Former North Carolina Gov. Pat McCrory said last year that not receiving an offer to teach at Duke University upon leaving the governorship was “blacklisting” and comparable to the refusal to serve Black Americans at lunch counters in the 1960s during segregation.
McCrory, who is now running for US Senate in a Republican primary, instead took a job as a local radio host where he made the comments, which were reviewed by CNN’s KFile as part of a look at the rhetoric he used after leaving office in 2017. McCrory was the governor of North Carolina from 2013 to 2017.
“The head of the policy school called me up and said, ‘Governor, we’ve got some problems. We’ve got some alumni and big donors that don’t want you to come back to Duke to be a part of this public policy school,’” said McCrory in January 2021, referring to a job at Duke University’s Sanford School of Public Policy.
“You know what I said to him, I said, ‘If I come back to the, if I come back to the campus, will you serve me at the lunch counter?’ And I meant it.”
“Speaking about the ultimate blacklisting was the African American students from North Carolina A&T University who wanted to eat at the counter at Woolworths, the lunch counter. And they refused them. They were blacklisted because of the color of their skin,” added McCrory. “Other people are now being blacklisted because of our politics. And it’s both wrong. It’s both deplorable. And we’ve got to speak out against it.”
McCrory was referring to the Greensboro lunch counter sit-in protests that occurred in 1960 as a part of the civil rights movement. Four Black college students from the historically Black North Carolina Agricultural and Technical College walked into the F. W. Woolworth store and sat at the Whites-only lunch counter where they were refused service. The students, who were later joined by dozens and then hundreds of other protesters, were finally served after six months of nonviolent demonstrations, sparking similar peaceful demonstrations across the country.
Earlier in the segment, in which McCrory and his guest spoke about conservatives and alumni from the orbit of former President Donald Trump being “blacklisted,” McCrory said Duke originally intended to invite him to be a part of the public policy school, but only rescinded it after faculty and students protested.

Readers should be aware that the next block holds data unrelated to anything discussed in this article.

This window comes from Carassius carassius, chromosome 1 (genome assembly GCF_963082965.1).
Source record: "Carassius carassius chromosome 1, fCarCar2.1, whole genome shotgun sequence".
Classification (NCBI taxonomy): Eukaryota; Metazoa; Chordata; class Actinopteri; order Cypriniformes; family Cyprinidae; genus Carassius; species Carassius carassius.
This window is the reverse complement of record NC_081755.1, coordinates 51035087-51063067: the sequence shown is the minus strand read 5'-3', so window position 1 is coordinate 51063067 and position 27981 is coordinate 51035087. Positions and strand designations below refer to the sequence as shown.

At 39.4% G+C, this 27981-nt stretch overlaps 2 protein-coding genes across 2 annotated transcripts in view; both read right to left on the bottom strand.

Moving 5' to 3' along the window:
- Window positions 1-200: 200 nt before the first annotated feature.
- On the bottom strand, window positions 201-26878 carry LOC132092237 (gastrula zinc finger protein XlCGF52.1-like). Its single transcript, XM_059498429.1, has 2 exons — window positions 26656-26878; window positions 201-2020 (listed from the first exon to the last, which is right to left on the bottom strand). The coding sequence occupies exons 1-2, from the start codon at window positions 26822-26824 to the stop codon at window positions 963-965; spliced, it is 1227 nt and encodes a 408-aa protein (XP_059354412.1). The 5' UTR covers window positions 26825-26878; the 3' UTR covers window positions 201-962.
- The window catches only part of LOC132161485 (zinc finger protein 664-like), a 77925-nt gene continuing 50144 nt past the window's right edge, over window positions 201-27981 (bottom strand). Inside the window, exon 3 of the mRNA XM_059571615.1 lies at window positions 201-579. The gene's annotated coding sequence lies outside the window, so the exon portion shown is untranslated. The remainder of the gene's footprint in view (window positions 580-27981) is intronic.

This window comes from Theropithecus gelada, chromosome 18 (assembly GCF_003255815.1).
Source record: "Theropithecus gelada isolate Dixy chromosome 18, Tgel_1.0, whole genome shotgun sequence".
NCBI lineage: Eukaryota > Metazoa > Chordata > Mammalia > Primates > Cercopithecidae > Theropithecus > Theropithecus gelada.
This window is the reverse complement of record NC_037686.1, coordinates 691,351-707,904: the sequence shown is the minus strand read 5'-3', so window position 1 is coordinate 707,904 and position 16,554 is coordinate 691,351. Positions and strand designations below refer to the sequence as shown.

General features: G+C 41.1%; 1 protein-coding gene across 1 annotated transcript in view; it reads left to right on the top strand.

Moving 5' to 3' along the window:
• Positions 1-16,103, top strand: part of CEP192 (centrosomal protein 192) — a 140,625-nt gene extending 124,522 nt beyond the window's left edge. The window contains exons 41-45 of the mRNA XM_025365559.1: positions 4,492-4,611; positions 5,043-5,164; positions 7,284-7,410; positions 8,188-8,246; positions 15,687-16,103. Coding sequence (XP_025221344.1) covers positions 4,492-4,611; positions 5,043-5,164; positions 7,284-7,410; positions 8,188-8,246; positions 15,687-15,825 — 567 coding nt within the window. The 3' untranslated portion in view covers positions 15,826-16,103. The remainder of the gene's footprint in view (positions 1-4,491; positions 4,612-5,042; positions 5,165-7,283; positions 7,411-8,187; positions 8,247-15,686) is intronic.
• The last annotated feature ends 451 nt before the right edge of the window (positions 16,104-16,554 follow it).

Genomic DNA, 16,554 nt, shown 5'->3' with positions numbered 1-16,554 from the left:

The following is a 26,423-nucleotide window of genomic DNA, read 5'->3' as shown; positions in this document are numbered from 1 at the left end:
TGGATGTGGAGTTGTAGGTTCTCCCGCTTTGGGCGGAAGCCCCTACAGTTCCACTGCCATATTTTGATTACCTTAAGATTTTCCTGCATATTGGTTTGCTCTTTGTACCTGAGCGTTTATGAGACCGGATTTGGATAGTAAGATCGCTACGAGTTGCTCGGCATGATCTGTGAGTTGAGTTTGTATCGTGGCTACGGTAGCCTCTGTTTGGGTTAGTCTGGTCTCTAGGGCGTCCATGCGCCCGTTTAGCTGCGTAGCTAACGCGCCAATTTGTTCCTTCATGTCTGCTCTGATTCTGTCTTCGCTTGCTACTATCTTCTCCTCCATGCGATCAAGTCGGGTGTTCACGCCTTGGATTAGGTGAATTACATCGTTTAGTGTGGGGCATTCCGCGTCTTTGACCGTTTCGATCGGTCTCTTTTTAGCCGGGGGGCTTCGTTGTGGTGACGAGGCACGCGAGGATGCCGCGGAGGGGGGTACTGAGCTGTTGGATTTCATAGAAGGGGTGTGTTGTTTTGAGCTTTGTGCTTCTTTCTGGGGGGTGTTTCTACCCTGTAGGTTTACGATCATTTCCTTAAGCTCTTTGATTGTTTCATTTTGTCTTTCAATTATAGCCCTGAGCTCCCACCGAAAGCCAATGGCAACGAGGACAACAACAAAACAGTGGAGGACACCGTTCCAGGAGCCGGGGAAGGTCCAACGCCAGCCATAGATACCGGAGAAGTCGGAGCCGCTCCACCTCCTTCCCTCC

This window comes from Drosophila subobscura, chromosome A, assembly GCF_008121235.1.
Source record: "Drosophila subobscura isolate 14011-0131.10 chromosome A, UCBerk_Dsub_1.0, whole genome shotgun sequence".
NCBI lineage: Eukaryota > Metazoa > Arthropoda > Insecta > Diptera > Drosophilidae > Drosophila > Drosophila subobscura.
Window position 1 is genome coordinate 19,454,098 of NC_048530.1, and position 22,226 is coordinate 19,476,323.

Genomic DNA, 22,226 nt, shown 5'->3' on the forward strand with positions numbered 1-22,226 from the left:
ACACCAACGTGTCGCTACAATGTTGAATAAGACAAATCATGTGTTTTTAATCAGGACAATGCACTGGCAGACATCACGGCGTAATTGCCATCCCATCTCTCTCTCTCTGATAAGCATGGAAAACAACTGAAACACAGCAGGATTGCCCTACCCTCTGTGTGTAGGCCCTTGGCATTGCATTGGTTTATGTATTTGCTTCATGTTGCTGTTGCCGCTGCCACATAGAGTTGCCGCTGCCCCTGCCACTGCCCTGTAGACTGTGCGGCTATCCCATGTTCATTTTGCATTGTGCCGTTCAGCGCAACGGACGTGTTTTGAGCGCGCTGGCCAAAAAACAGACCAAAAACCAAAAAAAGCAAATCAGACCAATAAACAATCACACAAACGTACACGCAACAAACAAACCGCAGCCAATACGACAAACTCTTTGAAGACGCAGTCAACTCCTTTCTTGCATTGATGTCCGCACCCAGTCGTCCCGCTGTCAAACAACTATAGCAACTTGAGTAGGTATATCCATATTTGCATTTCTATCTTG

“I was blacklisted by Duke University, I was – every former governor of North Carolina was invited to work in the Public Policy School of Duke University, the Terry Sanford Public Policy School – former governor,” McCrory said. “And so I went and talked to them and they said, ‘We’d love to have you help us out.’ And it wasn’t for money or anything. And within an hour of believing there were protests and signatures by both students and faculty signed up saying, ‘We don’t want Pat McCrory back on the Duke University campus anymore.’”
Jordan Shaw, a spokesperson for the McCrory campaign, told CNN that McCrory’s comments were clear and that “he has seen first-hand the way the far-left uses cancel culture to advance their extreme agenda.”
“Gov. McCrory moved to Greensboro in 1966 and was very aware of the profound impact the Woolworth sit-ins had on that community and the nation,” said Shaw. “Those students were and are heroes to him because they stood up against the ultimate wrong. And their example drives Gov. McCrory to call-out cancel culture where it exists today, whether in politics, religion, academia, business, or media.”
A spokesperson for Duke University told CNN that it was inaccurate of McCrory to say that “every former governor of North Carolina was invited to work in the Public Policy School of Duke University” and declined to comment further.
The former North Carolina governor lost his reelection bid in 2016 in the wake of controversy following his signing of HB2, commonly referred to as “the bathroom bill.” The bill required that individuals at government-run facilities statewide use the bathroom corresponding with the gender listed on their birth certificate. The bill’s considerable backlash led to economic boycotts from consumers and companies costing the state hundreds of millions of dollars, according to a 2017 analysis.
The controversial law was eventually repealed in 2017 by Gov. Roy Cooper, a Democrat who defeated McCrory in 2016.
McCrory is running in a competitive primary, which includes Rep. Ted Budd, who was endorsed by Trump last year. Last month, the Club for Growth Action, the political arm of the conservative organization Club for Growth, which has backed Budd in the primary, ran a TV attack ad twisting and dishonestly editing McCrory’s past comments on his radio show about Trump and his supporters. As CNN’s Daniel Dale wrote at the time, the ad deceptively chopped up McCrory’s quotes, and framed them with misleading images, to make him seem like an anti-Republican hypocrite who supported violence at Black Lives Matter demonstrations while broadly condemning Trump supporters.
As CNN reported in December, Cheri Beasley, the first Black woman to serve as the state’s Supreme Court chief justice, is the prohibitive favorite in the race for the Democratic nomination given her name recognition, fundraising and endorsement advantages over the remaining candidates.